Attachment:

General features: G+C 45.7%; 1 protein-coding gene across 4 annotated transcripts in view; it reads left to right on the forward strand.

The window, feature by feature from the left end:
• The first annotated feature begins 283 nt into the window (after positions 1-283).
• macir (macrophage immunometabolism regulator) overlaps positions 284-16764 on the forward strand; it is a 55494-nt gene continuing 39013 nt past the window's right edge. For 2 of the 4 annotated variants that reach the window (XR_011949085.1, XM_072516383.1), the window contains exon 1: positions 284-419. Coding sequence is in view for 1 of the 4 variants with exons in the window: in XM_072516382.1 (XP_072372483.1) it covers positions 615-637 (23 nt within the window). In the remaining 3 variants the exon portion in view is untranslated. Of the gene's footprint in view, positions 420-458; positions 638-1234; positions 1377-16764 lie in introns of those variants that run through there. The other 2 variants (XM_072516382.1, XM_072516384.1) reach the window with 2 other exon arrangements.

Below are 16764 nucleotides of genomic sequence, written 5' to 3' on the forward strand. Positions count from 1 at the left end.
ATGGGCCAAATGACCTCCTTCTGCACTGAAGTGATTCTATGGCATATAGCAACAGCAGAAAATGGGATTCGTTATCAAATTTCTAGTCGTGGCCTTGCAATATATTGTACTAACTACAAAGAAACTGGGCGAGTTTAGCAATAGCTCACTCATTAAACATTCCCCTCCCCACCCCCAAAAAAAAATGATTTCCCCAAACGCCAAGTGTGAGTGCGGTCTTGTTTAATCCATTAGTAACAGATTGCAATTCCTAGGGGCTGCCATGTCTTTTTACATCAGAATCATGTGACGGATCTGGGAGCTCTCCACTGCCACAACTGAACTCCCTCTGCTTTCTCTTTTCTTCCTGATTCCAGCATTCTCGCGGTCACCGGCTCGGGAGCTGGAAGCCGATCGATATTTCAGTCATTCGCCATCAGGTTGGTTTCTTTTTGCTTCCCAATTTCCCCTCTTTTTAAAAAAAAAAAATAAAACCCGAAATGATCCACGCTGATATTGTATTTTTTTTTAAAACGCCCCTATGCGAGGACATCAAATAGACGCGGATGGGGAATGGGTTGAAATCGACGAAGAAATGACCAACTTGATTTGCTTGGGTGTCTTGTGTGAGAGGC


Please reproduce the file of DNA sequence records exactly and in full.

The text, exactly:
General features: G+C 45.7%; 1 protein-coding gene across 4 annotated transcripts in view; it reads left to right on the forward strand.

The window, feature by feature from the left end:
• The first annotated feature begins 283 nt into the window (after positions 1-283).
• macir (macrophage immunometabolism regulator) overlaps positions 284-16764 on the forward strand; it is a 55494-nt gene continuing 39013 nt past the window's right edge. For 2 of the 4 annotated variants that reach the window (XR_011949085.1, XM_072516383.1), the window contains exon 1: positions 284-419. Coding sequence is in view for 1 of the 4 variants with exons in the window: in XM_072516382.1 (XP_072372483.1) it covers positions 615-637 (23 nt within the window). In the remaining 3 variants the exon portion in view is untranslated. Of the gene's footprint in view, positions 420-458; positions 638-1234; positions 1377-16764 lie in introns of those variants that run through there. The other 2 variants (XM_072516382.1, XM_072516384.1) reach the window with 2 other exon arrangements.

Below are 16764 nucleotides of genomic sequence, written 5' to 3' on the forward strand. Positions count from 1 at the left end.
ATGGGCCAAATGACCTCCTTCTGCACTGAAGTGATTCTATGGCATATAGCAACAGCAGAAAATGGGATTCGTTATCAAATTTCTAGTCGTGGCCTTGCAATATATTGTACTAACTACAAAGAAACTGGGCGAGTTTAGCAATAGCTCACTCATTAAACATTCCCCTCCCCACCCCCAAAAAAAAATGATTTCCCCAAACGCCAAGTGTGAGTGCGGTCTTGTTTAATCCATTAGTAACAGATTGCAATTCCTAGGGGCTGCCATGTCTTTTTACATCAGAATCATGTGACGGATCTGGGAGCTCTCCACTGCCACAACTGAACTCCCTCTGCTTTCTCTTTTCTTCCTGATTCCAGCATTCTCGCGGTCACCGGCTCGGGAGCTGGAAGCCGATCGATATTTCAGTCATTCGCCATCAGGTTGGTTTCTTTTTGCTTCCCAATTTCCCCTCTTTTTAAAAAAAAAAAATAAAACCCGAAATGATCCACGCTGATATTGTATTTTTTTTTAAAACGCCCCTATGCGAGGACATCAAATAGACGCGGATGGGGAATGGGTTGAAATCGACGAAGAAATGACCAACTTGATTTGCTTGGGTGTCTTGTGTGAGAGGC